Los Angeles

Raymond Pettibon

Richard Bennet Gallery

Raymond Pettibon’s 296 unframed drawings and texts take the form of a gigantic mock-up of an illustrated novel. Pushpinned to the walls of two small rooms and stacked five high, the drawings fill up every available inch of the gallery. There are moments of thematic coherence, but for the most part, the organizational logic is elusive. J. Edgar Hoover gets his own corner, as does Joan Crawford, but images of Gumby, fishhooks, light bulbs, and eyeballs intermingle. No sooner do you get your bearings than the rug is pulled out from under.

Pettibon uses the cartoon style of image making for its flexibility of message and swiftness of application. The accompanying texts speak in many voices. At times they are polite, almost 19th century and full of unusual, mannered digressions; in the next moment they are blunt and unyielding. They capture real-life suffering but only as filtered through films, detective novels, science, the Bible, and People magazine.

No single drawing or statement catapults Pettibon’s work into the terrain of profound mischief, rather, he achieves his powerful effects through the accumulation of detail. The mental climate of Pettibon’s work is wacked-out but very authentic, simultaneously perverse and deeply poetic.

One of Pettibon’s favored visual themes is baseball. Here he presents a generic image of a player with accompanying text detailing an episode in which Babe Ruth promised to hit a home run for a boy in the hospital. A similar picture is captioned with an idiosyncratic account of Boston Redsox’s player Wade Boggs’ highly publicized extramarital affair. The latter reads: “The dreadful woman looms large to him, is a perpetual monstrous haunting image in his thoughts, grotesquely enlarged and fantastically colored. I see her face everywhere. A hurling mass of portentious lurid fable in which my own real ignorance of life and of the world infinitely embroiders and resolves. I pick up the real world’s spin all too clearly now. 0-40.”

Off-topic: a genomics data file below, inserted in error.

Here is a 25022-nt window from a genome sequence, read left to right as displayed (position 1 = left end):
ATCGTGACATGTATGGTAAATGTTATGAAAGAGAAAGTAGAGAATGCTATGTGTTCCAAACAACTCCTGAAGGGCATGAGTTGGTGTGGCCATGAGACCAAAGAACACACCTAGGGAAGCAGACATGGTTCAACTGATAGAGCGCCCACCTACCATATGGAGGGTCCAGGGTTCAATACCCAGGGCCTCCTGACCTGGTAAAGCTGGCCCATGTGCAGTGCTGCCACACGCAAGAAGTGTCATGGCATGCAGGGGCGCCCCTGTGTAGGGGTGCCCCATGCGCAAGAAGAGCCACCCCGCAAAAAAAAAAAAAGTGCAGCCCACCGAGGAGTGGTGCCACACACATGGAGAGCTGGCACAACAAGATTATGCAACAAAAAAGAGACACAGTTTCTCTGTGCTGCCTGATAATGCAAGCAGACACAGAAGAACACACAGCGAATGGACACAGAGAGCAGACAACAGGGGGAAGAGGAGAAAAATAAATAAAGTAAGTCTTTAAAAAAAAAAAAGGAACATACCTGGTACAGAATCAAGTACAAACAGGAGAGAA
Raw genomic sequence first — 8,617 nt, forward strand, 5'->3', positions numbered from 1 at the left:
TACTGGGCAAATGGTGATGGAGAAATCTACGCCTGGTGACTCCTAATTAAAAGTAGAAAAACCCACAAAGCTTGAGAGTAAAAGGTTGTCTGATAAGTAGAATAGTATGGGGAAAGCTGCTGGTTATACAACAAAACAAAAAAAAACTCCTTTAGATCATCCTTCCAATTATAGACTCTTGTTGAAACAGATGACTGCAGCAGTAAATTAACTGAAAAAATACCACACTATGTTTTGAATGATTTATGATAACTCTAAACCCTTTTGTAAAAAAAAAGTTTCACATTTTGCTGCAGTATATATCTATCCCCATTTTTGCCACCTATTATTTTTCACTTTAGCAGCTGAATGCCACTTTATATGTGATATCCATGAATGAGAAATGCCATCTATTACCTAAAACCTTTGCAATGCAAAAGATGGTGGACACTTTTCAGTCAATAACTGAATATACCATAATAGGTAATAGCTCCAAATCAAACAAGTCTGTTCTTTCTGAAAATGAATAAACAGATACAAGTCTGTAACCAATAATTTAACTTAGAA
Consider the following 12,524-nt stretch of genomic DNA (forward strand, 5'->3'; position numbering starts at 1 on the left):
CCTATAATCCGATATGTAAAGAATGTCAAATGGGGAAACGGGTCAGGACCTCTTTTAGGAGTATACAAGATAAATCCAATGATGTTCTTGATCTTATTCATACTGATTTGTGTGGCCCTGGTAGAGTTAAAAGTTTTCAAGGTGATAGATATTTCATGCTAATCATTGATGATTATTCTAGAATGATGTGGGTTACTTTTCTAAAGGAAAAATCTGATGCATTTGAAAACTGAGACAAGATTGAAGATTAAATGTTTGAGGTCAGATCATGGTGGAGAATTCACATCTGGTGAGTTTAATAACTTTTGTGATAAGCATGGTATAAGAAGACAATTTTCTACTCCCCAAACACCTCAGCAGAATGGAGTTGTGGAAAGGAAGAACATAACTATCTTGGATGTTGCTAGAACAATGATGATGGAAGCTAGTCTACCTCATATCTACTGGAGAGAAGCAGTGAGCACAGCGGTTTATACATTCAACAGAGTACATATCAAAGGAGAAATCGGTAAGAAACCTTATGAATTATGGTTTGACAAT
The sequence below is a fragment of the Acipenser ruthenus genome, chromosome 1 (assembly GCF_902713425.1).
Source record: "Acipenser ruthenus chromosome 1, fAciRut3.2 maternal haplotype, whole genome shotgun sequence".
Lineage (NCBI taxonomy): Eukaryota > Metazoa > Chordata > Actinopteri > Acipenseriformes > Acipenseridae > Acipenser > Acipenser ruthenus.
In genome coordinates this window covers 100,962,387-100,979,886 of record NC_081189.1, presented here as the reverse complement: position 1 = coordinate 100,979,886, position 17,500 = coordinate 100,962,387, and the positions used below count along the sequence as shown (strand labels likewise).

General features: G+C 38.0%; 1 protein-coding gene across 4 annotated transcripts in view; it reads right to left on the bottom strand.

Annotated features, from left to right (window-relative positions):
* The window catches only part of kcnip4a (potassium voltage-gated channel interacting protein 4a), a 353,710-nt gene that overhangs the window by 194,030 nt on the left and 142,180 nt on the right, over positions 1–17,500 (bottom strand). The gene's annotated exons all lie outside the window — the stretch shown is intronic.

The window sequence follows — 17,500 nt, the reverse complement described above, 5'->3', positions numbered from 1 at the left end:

In Pettibon’s oddball cosmology, surfers ride giant waves; Batman, Superman, and J. Edgar Hoover speak; clouds throw lightning bolts. When Pettibon is not speaking directly to the viewer about himself and his working methods he speaks to The Man Upstairs in a mock-reverent tone, as if he were a medium giving thanks for the miracles of being alive and making art. Due to Pettibon’s ironic context, however, it sounds more like a victim praising his torturer.

As a fiction writer, Pettibon inhabits various real-life characters, living and dead, and scripts their confessions. J. Edgar Hoover talks about a government ruled by paper, communists, running after naked boys, and how he got off on photographs of the dead Dillinger. Pettibon reaches into common pulp buckets and pulls out grim, lewd, sometimes even gentle portraits that push the limits of what is acceptable and consumable. His genuinely off-key work is too weird for the mainstream. It apologizes, then mocks, haunts, and explores; its beauty and strength reside in a landfill of chaos.

Benjamin Weissman